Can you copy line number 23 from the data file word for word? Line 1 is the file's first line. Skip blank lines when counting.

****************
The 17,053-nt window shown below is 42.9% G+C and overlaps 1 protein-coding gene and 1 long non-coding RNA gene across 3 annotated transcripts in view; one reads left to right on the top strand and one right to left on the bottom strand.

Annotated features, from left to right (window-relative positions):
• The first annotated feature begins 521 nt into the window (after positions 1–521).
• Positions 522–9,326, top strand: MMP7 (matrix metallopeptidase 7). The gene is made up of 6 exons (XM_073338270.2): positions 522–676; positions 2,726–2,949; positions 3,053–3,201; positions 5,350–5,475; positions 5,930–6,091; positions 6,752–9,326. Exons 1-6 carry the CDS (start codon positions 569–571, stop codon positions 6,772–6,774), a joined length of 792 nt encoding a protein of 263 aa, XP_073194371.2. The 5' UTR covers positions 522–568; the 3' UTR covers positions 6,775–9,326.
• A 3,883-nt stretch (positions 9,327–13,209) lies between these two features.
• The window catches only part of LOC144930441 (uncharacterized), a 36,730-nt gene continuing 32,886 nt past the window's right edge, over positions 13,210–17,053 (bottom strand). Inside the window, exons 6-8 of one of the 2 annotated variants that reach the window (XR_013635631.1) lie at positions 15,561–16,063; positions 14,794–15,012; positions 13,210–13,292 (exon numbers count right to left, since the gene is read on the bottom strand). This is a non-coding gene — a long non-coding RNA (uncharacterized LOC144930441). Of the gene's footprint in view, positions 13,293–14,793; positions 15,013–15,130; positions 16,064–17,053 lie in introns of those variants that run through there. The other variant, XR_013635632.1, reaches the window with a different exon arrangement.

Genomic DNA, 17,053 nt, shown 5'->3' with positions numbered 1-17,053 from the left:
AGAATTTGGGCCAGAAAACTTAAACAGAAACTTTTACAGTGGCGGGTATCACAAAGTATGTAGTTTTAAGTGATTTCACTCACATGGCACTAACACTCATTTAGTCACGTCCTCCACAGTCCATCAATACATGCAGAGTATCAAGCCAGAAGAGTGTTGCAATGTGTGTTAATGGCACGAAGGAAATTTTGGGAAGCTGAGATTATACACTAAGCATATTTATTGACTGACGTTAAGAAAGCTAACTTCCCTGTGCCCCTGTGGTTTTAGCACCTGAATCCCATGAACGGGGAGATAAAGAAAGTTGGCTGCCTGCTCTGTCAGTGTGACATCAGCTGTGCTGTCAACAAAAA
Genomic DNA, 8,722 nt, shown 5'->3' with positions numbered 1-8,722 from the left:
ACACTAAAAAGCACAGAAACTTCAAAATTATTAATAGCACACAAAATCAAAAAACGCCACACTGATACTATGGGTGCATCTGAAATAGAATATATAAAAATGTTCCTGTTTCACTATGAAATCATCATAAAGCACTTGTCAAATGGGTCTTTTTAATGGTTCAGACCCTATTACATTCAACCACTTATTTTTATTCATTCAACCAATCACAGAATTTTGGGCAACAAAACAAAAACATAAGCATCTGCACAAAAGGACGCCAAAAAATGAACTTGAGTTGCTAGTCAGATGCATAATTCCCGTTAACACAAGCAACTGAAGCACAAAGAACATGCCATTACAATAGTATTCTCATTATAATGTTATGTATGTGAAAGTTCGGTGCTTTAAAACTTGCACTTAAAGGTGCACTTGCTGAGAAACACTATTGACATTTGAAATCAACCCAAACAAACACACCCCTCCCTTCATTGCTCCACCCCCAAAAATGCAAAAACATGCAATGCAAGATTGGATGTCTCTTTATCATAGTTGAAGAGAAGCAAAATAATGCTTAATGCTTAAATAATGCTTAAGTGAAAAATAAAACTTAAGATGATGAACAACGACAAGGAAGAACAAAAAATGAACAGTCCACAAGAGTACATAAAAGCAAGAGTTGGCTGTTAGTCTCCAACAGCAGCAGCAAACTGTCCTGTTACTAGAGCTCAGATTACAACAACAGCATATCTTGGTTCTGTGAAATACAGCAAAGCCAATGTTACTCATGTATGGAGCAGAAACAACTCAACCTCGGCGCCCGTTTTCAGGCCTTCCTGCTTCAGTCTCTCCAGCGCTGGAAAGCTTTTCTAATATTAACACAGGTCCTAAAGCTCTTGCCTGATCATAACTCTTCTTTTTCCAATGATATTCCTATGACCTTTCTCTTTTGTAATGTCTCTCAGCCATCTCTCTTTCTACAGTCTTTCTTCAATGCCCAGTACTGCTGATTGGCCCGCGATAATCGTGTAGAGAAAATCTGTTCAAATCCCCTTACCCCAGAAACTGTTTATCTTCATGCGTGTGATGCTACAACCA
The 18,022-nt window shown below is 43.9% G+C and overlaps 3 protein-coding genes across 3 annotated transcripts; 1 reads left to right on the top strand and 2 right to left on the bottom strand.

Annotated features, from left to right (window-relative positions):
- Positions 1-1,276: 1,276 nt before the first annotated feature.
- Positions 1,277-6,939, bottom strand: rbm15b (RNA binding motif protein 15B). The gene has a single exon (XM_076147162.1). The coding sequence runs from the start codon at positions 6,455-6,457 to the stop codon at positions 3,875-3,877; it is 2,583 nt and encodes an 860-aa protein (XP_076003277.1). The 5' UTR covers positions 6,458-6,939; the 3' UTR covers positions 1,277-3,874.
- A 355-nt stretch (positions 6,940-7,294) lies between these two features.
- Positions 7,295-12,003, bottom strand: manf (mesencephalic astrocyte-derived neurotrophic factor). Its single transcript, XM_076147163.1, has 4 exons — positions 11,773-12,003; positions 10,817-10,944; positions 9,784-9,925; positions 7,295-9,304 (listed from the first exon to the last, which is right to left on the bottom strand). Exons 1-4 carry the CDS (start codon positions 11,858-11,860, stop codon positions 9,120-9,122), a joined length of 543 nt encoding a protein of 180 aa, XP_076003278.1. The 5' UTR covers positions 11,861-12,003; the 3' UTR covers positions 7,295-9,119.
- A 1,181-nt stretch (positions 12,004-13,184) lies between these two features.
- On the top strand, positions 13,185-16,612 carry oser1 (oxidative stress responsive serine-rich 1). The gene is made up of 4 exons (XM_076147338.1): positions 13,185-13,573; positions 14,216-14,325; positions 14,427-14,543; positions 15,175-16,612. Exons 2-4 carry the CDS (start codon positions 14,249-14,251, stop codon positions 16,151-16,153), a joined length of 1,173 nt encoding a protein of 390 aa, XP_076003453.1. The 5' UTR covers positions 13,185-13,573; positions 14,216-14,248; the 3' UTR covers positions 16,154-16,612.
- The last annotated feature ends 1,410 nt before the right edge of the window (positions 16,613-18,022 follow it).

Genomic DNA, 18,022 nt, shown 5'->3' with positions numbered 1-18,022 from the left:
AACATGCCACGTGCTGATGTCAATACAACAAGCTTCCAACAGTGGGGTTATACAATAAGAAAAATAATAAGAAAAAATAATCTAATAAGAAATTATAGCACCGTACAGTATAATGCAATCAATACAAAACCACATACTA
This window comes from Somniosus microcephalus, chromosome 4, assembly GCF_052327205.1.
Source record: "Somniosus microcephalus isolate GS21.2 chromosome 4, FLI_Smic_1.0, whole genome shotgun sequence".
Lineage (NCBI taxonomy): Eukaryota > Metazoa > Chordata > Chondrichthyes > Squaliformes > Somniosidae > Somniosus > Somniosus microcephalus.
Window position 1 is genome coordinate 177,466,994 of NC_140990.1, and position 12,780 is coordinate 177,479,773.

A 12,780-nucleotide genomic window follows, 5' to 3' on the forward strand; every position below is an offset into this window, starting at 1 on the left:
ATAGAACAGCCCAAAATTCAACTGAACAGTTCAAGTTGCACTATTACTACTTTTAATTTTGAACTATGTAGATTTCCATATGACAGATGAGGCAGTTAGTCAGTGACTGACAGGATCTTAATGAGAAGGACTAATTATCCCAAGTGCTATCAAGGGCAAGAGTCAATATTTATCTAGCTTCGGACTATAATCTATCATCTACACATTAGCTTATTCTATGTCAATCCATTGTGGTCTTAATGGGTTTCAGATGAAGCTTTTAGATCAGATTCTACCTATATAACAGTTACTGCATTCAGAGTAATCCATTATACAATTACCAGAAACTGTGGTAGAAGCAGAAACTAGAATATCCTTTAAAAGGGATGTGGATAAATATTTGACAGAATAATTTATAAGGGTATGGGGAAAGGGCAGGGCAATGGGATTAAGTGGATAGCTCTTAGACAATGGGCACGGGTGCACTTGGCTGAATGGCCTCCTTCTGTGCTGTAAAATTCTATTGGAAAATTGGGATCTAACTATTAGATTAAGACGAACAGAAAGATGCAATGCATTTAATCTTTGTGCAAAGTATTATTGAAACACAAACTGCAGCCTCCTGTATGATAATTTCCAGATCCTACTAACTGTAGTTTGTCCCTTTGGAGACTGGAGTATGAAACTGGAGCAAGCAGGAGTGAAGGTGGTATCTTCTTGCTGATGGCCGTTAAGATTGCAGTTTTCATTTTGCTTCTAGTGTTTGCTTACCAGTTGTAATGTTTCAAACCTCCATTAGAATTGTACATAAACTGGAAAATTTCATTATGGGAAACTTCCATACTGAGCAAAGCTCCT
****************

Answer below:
Source record: "Somniosus microcephalus isolate GS21.2 chromosome 4, FLI_Smic_1.0, whole genome shotgun sequence".